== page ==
KPMG first commented on the growing trend for employing ex-hackers as part of cyber security regimes in business, back in 2014. A recent Radware survey indicated that only 18 percent of respondents did not employ ex-hackers. It seems hard to believe, but 46 percent reported they had had them in place for more than two years and 36 percent said they had installed them in their firms within the preceding two years.

Although the survey would benefit from a larger sample size, if we accept that there is a growing number of businesses that have installed or are installing ex-hackers, we can go on to ask, is this genuinely the future?

Looking at business culture, you would be forgiven for thinking that many organisations deal with security at arm’s length, trying to solve problems or mitigate risk through buying software and passing responsibility onto single silos, such as IT. Anyone who understands our interconnected world will realise that this is not a sustainable approach.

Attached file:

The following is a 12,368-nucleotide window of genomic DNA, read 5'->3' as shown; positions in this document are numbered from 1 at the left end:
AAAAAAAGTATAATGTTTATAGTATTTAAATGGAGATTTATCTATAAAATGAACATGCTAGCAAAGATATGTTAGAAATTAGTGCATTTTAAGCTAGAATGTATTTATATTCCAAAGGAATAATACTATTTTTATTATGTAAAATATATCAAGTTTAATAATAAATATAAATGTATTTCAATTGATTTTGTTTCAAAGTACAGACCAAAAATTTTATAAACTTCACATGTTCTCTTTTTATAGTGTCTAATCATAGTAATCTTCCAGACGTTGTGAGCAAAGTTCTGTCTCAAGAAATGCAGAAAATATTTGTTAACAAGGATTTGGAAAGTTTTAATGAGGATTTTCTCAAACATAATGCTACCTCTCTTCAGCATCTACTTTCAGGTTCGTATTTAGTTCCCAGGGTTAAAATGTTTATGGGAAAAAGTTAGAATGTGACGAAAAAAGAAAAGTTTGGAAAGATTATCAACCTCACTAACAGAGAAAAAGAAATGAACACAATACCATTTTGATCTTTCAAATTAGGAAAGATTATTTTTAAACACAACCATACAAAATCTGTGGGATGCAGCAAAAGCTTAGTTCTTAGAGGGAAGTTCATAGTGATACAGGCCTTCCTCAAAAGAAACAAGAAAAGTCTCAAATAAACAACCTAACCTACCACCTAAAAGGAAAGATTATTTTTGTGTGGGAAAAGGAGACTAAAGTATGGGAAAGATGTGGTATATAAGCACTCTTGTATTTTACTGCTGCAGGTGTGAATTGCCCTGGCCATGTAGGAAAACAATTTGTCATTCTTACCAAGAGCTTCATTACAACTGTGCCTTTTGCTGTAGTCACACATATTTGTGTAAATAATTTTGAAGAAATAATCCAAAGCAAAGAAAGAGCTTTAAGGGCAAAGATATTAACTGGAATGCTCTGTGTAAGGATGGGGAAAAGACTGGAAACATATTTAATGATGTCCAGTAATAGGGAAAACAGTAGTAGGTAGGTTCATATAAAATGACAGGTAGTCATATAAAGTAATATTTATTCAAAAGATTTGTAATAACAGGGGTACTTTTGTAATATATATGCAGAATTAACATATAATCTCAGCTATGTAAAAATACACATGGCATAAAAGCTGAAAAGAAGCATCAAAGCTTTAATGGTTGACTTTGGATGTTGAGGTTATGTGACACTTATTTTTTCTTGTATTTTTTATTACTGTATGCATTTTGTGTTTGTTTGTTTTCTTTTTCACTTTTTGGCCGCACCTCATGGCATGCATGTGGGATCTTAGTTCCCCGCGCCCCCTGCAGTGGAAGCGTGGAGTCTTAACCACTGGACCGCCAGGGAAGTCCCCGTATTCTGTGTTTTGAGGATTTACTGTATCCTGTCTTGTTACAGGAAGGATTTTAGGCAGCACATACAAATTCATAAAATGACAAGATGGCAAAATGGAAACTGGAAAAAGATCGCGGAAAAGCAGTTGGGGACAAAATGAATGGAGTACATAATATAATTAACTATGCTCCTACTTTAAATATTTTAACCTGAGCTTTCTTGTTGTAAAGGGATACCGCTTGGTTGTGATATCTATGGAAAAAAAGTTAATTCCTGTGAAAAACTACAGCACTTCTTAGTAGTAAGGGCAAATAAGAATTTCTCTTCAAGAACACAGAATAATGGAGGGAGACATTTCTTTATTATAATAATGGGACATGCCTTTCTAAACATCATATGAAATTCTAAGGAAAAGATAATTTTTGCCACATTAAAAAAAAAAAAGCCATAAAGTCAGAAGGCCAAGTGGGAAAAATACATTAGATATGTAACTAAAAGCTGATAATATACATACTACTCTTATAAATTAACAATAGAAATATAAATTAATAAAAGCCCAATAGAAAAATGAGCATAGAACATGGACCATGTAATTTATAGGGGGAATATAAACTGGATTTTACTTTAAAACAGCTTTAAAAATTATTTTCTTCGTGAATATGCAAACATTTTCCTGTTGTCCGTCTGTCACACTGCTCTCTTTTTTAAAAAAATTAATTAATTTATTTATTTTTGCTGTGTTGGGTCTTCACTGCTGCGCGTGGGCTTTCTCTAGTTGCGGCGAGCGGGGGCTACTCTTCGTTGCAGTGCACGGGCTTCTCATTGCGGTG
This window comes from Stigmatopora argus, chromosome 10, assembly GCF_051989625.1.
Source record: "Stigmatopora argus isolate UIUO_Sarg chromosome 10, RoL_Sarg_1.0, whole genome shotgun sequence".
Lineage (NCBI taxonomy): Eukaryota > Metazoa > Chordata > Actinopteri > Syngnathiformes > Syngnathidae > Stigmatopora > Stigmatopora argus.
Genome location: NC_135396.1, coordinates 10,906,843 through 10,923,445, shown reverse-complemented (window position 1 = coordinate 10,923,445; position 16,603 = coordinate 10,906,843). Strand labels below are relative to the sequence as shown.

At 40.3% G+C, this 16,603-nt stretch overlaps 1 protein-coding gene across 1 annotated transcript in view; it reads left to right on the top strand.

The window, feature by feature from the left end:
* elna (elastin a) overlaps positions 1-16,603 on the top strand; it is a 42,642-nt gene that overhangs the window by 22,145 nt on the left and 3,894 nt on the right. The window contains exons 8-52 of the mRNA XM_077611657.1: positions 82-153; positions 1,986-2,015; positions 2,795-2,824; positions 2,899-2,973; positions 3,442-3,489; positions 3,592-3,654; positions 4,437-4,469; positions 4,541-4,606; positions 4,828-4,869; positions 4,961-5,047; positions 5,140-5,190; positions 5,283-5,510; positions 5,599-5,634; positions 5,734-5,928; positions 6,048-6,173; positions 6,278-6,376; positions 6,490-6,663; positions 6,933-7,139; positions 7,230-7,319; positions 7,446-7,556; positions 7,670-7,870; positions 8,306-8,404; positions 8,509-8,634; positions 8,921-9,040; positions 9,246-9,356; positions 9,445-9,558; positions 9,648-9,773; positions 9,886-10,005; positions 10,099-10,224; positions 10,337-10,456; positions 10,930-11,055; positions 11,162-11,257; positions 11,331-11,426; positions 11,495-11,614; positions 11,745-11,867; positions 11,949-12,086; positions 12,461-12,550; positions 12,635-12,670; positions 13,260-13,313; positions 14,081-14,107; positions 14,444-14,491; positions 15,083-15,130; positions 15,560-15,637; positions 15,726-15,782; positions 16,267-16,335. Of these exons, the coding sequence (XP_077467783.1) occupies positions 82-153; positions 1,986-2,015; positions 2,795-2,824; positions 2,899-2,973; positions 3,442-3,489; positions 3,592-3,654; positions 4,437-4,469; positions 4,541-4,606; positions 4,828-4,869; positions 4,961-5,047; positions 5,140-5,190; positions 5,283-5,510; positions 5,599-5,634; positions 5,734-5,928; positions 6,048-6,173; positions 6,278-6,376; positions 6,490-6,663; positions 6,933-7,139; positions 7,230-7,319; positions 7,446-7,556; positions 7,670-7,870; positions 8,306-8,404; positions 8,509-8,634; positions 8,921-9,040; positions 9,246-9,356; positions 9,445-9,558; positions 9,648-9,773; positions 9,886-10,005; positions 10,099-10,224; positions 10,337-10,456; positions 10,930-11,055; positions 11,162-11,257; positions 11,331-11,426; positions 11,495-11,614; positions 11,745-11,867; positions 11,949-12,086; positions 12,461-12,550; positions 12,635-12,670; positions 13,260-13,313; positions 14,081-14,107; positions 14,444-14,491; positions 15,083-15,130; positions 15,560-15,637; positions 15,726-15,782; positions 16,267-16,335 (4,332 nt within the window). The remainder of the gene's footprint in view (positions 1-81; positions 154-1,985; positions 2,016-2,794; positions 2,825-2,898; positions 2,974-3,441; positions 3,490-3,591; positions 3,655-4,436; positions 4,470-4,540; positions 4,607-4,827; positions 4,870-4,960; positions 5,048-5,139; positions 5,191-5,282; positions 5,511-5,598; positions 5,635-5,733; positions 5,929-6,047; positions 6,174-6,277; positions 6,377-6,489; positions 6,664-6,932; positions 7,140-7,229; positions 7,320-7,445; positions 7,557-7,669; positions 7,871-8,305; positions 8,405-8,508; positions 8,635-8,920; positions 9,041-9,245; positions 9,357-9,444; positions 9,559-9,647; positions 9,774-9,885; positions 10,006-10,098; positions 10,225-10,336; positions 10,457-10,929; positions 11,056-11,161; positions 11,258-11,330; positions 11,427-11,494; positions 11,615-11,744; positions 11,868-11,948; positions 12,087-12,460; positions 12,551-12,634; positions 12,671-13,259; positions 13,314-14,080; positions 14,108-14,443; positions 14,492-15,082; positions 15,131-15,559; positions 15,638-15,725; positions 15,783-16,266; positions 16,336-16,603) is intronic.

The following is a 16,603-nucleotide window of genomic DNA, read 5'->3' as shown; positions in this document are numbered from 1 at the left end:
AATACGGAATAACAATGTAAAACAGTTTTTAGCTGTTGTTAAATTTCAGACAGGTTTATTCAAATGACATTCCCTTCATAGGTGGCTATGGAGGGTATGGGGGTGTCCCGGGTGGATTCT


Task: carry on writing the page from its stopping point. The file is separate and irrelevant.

Is employing ex-hackers another step on this cultural disconnect and wilful ‘hands-off’ approach? Not all organisations are structured this way, and not all will have taken the step lightly or without significant exploration of the possible outcomes. Some, however, will embrace this regardless and potentially without a vital risk assessment and inclusion on the corporate risk register.

In this article we discuss some of the areas of potential concern for businesses considering this as a security solution. It is easy to see the attraction of having an ex-hacker on board, but would you be so quick to hire a convicted money launderer as a compliance manager?

Oct-Dec 2016 Issue

Advent IM Ltd